Review: House of X #1

To be blunt, the X-Men books have been the most difficult books to put your trust in from Marvel. Up to this point these books have been all over the place and in desperate need for direction. The closest we got to something familiar for them was during the second half of the Uncanny X-Men run. Sometimes its really not asking too much to see some sort of solidarity in their place in the Marvel Universe. My reservations didn’t quite improve when I first got the announcement that it would be Hickman reshaping the world of the X-Men. The guy has vision, you can’t argue with that. However, he has some stories out there where he goes overboard. This could have easily been one of those books, or it could have been amazing like when he first changed the make-up of the Avengers team in 2012.

Not knowing what to expect from this first issue was also a thrill, because deep down inside I did have the feeling that Hickman was trying the same thing with the X-Men. By the end of this issue I was not let down in the hopes that Hickman jumped into this with a plan. In fact, this idea of his was much bigger than what he did with the Avengers. The big question surrounding this run is what you could possibly do with the mutant’s place in the world that hasn’t been done already? The answer to that was jaw-dropping because someone finally thought outside of the box. Someone finally looked at all the resources that the mutants have on hand to give them the advantages that they have never tried to use to properly survive. You could easily say that creating a mutant nation has been done to death, but not on this scale. Not when their home has been actually safeguarded, when they have legitimate forms of travel, and leverage that makes them valuable to the world around them.

This could only be matched by what feels almost like a hard-reboot to most of their personalities and attitudes. Something like this only works when everyone is on the same page and knowing how to actually handle themselves in the face of adversity. There was one excellent example in this issue which almost had me applauding because we were finally seeing some of the confidence and composure that most of them should always have been able to show when dealing with those who don’t fully understand them. Even when it is other heroes, there has to be that line drawn in the sand between friend, ally, and outsider.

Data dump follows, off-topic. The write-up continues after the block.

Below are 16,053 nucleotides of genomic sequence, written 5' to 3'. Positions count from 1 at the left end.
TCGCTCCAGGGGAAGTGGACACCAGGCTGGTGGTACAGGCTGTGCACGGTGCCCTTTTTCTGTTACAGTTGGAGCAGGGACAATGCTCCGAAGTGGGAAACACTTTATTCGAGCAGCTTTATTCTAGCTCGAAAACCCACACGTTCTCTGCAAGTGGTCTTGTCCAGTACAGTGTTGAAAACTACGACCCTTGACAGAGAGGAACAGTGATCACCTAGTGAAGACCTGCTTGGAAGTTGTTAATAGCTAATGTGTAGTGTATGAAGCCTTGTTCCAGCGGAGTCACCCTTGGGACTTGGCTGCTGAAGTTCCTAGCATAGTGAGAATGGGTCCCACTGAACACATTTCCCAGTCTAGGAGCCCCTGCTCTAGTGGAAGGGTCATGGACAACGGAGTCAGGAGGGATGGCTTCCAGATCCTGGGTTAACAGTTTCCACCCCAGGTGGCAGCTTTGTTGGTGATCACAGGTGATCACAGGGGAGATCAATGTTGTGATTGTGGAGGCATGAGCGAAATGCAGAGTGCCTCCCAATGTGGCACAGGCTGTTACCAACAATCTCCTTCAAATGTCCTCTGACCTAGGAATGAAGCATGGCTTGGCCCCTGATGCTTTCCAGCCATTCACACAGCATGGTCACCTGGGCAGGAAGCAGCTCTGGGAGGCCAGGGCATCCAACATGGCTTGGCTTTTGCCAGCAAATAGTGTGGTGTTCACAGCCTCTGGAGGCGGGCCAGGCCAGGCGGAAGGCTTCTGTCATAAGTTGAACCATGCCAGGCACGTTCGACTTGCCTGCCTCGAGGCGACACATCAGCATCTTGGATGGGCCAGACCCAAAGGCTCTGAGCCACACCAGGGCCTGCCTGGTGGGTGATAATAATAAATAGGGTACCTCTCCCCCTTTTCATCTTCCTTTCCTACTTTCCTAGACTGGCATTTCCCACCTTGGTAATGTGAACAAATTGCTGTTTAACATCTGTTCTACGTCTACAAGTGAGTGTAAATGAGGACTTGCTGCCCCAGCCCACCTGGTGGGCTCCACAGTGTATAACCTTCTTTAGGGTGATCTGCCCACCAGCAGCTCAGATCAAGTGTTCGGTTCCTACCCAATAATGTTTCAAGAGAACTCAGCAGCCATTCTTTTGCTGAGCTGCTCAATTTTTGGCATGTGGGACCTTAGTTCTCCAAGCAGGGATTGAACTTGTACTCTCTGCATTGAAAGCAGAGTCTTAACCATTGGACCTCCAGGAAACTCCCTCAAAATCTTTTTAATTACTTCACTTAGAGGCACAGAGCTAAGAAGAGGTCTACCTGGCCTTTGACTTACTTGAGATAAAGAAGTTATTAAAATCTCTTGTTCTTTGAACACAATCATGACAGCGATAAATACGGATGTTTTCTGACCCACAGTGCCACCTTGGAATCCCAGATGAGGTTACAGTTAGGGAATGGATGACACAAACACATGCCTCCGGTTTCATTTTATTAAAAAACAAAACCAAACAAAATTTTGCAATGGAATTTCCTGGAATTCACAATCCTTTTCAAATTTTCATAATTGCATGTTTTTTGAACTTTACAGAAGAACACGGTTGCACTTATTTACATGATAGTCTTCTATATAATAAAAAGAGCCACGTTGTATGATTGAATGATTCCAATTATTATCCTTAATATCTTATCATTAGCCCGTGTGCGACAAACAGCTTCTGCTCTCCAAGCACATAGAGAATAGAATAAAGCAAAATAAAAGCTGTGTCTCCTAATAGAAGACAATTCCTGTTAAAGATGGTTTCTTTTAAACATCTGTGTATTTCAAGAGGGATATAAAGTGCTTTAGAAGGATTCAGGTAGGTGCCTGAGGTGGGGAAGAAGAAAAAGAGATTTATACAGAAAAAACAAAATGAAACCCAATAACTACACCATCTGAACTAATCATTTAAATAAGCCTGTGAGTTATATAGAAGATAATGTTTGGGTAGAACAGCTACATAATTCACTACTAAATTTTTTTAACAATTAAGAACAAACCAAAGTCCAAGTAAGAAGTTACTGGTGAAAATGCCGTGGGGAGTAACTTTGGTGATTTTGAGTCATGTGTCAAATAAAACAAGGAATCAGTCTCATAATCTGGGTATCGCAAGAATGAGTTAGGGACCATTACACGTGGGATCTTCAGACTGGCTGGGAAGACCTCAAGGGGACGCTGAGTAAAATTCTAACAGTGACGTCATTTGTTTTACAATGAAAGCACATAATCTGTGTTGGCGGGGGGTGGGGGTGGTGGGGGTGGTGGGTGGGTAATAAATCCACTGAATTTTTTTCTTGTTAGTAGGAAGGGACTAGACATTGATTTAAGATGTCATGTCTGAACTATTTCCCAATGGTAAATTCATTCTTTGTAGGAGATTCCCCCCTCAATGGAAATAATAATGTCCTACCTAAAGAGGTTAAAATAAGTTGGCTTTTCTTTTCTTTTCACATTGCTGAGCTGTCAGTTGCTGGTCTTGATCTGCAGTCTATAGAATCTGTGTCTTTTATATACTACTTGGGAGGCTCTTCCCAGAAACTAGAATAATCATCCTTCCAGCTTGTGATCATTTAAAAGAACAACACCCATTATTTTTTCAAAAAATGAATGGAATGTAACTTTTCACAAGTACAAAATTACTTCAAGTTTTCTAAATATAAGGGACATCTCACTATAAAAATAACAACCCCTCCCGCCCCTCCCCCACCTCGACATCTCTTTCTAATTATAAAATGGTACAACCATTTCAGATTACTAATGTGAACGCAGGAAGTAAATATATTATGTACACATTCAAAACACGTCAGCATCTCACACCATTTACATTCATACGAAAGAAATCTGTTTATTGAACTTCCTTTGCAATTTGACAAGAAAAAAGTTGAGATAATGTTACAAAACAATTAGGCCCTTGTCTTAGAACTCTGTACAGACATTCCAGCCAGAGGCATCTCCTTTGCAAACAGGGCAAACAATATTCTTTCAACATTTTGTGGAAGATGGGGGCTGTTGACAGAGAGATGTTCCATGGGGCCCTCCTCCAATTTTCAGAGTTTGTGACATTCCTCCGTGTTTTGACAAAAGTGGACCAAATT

Of course there are some questions you still have about what led to all of this, but I think we can be patient for those answers given what has already unfolded for us in this first issue.

With a new place in the world, also comes new troubles. That much also stands out for the fact that the mutants were actually seen playing on the same level as the rest of the world. It is refreshing when they aren’t only fighting back or on the ropes. There wasn’t an actual singular big bad, but what was more important was seeing how the rest of the world was taking the rise of the mutants. Even if they weren’t mutants, this would have been a big thing knowing the kind of world we live in.

Adding to this, the artwork of Pepe Larraz and Marte Garcia was stunning. The same extends to Clayton Cowles for the unique lettering, and Tom Muller for the distinguishing designs that I spoke of above. Only one thing could have killed this for us, and that was the quality of the interior work. They did not disappoint one bit, and sometimes it’s hard to have confidence in how these stories will turn out visually. Marvel has dropped the ball with X-Men books that could have done so much better with more appealing interiors. With that said, I was blown away by the pencils from Pepe in particular. The detail he put into every character, and every setting was so engaging. I was captivated by every change of setting because there was no looking at anything the same way twice. Not when many of these homes, buildings, and bases were interwoven with parts of Krakoa. The mix of nature and metal did not clash one bit. All of it looked fairly organic as it should have been for the way they described this new ecosystem. Which brings me to Marte who gave us such a beautiful palette of colors. His method of blending colors and meshing them together simply breathed life into every page. Everything natural popped fantastical popped because there was no limit to the range of colors he could use overall.

If you were hesitant about the direction of the X-Books like me? Then House of X #1 might begin to ease your worries. It may be too soon to drop your guard until Powers of X comes out next week, but for now this feels like the start of something memorable in the X-Men’s history. Without a doubt this is one of the strongest debuts for an X-Men book next to X-Men: Red. This is the time to genuinely fight the urges that past writers fell prey to. We need new, but we also need what makes the X-Men who they are at the core. This is them fighting the kind of fight that they should have long ago.

House of X #1

3.99
9

Score

9.0/10

Jideobi Odunze Author

Editor for Geeked Out Nation/Beyond The Panel. Everything is permitted. #TeamCyke l #Reclaimer l #LARPer l Fantasy Geek Follow me on Twitter @Jideobi0. Email at siphen_x@yahoo.com